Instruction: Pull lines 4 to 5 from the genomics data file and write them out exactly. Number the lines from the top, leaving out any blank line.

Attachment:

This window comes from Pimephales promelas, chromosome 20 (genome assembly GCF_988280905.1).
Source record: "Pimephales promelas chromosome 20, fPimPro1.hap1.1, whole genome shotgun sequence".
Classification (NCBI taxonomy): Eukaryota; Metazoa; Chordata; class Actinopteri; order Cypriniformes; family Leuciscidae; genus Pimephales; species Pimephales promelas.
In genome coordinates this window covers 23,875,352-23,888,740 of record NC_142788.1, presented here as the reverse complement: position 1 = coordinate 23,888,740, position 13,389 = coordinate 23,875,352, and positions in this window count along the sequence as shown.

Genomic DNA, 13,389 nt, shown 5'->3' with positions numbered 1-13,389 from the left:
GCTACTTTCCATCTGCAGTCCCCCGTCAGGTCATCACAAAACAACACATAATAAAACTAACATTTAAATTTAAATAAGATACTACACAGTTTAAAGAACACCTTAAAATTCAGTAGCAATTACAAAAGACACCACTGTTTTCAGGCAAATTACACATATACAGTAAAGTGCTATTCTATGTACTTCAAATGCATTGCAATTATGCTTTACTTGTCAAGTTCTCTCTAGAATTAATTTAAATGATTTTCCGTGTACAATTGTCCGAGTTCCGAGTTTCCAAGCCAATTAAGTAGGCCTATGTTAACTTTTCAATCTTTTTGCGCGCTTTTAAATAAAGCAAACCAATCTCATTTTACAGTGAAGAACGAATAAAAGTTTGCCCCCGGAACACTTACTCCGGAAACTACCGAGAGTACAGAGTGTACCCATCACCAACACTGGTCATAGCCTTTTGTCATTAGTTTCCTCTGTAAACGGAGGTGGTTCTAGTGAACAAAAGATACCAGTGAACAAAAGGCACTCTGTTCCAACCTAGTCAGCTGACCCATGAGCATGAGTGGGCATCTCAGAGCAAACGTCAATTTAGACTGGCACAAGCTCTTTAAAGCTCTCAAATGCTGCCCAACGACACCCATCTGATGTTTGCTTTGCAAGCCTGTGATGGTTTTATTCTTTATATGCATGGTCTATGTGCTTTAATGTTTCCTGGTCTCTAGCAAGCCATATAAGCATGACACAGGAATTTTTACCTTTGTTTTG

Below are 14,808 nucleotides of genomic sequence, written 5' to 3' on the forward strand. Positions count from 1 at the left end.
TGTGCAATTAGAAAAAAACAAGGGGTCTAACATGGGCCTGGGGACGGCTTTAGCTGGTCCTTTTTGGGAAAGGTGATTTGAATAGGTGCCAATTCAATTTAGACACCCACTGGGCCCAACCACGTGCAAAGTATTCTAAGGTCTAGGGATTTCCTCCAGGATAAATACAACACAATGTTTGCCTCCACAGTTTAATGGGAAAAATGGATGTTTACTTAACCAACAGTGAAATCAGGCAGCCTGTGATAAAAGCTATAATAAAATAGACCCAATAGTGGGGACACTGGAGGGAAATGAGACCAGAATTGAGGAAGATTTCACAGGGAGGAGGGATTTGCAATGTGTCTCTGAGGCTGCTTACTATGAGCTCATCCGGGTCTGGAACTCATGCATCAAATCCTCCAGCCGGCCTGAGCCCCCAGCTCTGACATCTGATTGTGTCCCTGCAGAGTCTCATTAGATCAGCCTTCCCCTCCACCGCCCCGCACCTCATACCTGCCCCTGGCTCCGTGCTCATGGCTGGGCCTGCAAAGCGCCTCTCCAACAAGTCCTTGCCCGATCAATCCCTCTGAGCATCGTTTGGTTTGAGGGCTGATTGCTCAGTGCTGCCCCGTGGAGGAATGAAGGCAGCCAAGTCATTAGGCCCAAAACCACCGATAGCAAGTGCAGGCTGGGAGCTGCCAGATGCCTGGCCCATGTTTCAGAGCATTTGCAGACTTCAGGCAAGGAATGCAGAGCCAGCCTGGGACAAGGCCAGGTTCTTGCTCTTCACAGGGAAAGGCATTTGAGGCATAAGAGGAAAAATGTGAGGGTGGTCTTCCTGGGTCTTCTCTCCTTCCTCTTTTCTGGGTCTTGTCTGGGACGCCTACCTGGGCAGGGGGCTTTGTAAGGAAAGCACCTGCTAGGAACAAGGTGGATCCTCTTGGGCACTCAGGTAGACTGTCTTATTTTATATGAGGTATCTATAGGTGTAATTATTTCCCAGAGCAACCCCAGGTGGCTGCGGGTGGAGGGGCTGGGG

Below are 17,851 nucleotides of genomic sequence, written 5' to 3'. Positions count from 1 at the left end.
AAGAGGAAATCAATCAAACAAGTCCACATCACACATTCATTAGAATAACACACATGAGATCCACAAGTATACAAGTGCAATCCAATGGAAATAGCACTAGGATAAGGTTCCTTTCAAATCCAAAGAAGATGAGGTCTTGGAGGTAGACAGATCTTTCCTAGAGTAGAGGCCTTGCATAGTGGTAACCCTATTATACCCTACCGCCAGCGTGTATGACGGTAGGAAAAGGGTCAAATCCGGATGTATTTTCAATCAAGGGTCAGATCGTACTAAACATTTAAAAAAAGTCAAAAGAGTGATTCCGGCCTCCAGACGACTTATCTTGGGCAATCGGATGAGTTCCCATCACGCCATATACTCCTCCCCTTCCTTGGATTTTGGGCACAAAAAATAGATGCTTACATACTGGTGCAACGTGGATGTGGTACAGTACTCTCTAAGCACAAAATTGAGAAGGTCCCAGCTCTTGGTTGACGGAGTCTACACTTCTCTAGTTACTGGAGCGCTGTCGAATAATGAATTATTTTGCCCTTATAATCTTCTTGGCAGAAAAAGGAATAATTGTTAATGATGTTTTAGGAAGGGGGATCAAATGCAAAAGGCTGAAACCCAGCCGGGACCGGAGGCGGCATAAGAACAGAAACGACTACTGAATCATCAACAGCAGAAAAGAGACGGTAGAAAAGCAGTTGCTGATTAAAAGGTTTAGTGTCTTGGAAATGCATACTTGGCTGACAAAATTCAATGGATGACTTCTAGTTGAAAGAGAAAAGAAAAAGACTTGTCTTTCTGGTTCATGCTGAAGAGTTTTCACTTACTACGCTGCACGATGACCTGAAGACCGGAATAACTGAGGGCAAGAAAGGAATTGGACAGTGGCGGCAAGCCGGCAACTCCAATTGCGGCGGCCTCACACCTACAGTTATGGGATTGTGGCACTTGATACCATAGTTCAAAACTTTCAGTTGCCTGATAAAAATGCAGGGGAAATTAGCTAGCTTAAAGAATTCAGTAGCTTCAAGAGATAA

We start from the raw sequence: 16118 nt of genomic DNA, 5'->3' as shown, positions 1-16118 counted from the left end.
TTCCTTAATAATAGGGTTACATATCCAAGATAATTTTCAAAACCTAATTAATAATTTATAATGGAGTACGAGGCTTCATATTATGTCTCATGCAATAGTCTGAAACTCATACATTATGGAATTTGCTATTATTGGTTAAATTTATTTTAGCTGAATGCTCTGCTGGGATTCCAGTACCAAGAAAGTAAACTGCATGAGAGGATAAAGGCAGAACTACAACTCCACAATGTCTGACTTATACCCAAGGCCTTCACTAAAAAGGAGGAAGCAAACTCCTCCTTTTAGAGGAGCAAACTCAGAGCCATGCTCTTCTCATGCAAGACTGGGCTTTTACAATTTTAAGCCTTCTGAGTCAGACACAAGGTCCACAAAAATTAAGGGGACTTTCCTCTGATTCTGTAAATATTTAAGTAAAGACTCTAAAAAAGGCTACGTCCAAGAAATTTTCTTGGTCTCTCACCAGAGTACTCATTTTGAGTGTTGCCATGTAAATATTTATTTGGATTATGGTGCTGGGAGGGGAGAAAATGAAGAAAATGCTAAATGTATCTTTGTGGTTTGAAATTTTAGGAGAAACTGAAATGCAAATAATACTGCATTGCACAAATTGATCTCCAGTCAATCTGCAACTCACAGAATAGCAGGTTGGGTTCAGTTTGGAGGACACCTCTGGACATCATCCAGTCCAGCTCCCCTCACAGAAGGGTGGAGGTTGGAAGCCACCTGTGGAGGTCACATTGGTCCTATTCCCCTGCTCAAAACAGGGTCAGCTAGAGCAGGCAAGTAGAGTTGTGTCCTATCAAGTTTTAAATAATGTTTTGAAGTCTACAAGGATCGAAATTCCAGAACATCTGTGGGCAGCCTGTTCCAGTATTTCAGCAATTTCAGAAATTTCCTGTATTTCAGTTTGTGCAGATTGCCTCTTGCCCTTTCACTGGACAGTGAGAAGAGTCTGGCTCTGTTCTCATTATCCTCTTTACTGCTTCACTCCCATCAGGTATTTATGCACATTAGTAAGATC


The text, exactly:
In genome coordinates this window covers 23,875,352-23,888,740 of record NC_142788.1, presented here as the reverse complement: position 1 = coordinate 23,888,740, position 13,389 = coordinate 23,875,352, and positions in this window count along the sequence as shown.

Genomic DNA, 13,389 nt, shown 5'->3' with positions numbered 1-13,389 from the left: